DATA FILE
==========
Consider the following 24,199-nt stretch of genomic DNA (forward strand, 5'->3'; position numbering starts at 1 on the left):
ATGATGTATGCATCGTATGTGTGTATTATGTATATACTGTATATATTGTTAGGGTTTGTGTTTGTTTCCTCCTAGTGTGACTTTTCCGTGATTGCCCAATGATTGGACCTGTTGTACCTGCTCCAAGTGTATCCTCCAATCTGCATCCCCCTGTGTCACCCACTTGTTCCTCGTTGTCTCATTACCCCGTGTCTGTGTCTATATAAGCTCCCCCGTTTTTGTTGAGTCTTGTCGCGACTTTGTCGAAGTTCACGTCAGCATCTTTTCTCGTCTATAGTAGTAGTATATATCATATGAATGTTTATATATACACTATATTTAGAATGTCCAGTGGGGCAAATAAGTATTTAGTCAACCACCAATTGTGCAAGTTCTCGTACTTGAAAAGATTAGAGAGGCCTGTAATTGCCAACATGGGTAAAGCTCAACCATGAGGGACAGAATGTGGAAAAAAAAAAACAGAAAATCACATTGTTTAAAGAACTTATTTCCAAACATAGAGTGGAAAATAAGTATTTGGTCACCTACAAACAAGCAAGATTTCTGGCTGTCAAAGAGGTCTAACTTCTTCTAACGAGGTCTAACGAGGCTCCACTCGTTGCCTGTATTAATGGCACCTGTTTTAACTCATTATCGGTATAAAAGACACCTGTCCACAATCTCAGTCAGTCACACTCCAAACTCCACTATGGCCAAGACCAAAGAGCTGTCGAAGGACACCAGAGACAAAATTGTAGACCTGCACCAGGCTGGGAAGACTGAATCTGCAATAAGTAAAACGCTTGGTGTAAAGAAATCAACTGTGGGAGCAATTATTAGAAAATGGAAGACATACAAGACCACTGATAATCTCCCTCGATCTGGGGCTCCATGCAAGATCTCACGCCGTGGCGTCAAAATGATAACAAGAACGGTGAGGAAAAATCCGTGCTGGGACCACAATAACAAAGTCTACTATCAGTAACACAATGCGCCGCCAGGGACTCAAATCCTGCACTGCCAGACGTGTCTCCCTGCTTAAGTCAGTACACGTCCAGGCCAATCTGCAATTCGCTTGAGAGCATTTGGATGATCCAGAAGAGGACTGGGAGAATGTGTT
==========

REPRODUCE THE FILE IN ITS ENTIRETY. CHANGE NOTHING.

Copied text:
Consider the following 24,199-nt stretch of genomic DNA (forward strand, 5'->3'; position numbering starts at 1 on the left):
ATGATGTATGCATCGTATGTGTGTATTATGTATATACTGTATATATTGTTAGGGTTTGTGTTTGTTTCCTCCTAGTGTGACTTTTCCGTGATTGCCCAATGATTGGACCTGTTGTACCTGCTCCAAGTGTATCCTCCAATCTGCATCCCCCTGTGTCACCCACTTGTTCCTCGTTGTCTCATTACCCCGTGTCTGTGTCTATATAAGCTCCCCCGTTTTTGTTGAGTCTTGTCGCGACTTTGTCGAAGTTCACGTCAGCATCTTTTCTCGTCTATAGTAGTAGTATATATCATATGAATGTTTATATATACACTATATTTAGAATGTCCAGTGGGGCAAATAAGTATTTAGTCAACCACCAATTGTGCAAGTTCTCGTACTTGAAAAGATTAGAGAGGCCTGTAATTGCCAACATGGGTAAAGCTCAACCATGAGGGACAGAATGTGGAAAAAAAAAAACAGAAAATCACATTGTTTAAAGAACTTATTTCCAAACATAGAGTGGAAAATAAGTATTTGGTCACCTACAAACAAGCAAGATTTCTGGCTGTCAAAGAGGTCTAACTTCTTCTAACGAGGTCTAACGAGGCTCCACTCGTTGCCTGTATTAATGGCACCTGTTTTAACTCATTATCGGTATAAAAGACACCTGTCCACAATCTCAGTCAGTCACACTCCAAACTCCACTATGGCCAAGACCAAAGAGCTGTCGAAGGACACCAGAGACAAAATTGTAGACCTGCACCAGGCTGGGAAGACTGAATCTGCAATAAGTAAAACGCTTGGTGTAAAGAAATCAACTGTGGGAGCAATTATTAGAAAATGGAAGACATACAAGACCACTGATAATCTCCCTCGATCTGGGGCTCCATGCAAGATCTCACGCCGTGGCGTCAAAATGATAACAAGAACGGTGAGGAAAAATCCGTGCTGGGACCACAATAACAAAGTCTACTATCAGTAACACAATGCGCCGCCAGGGACTCAAATCCTGCACTGCCAGACGTGTCTCCCTGCTTAAGTCAGTACACGTCCAGGCCAATCTGCAATTCGCTTGAGAGCATTTGGATGATCCAGAAGAGGACTGGGAGAATGTGTT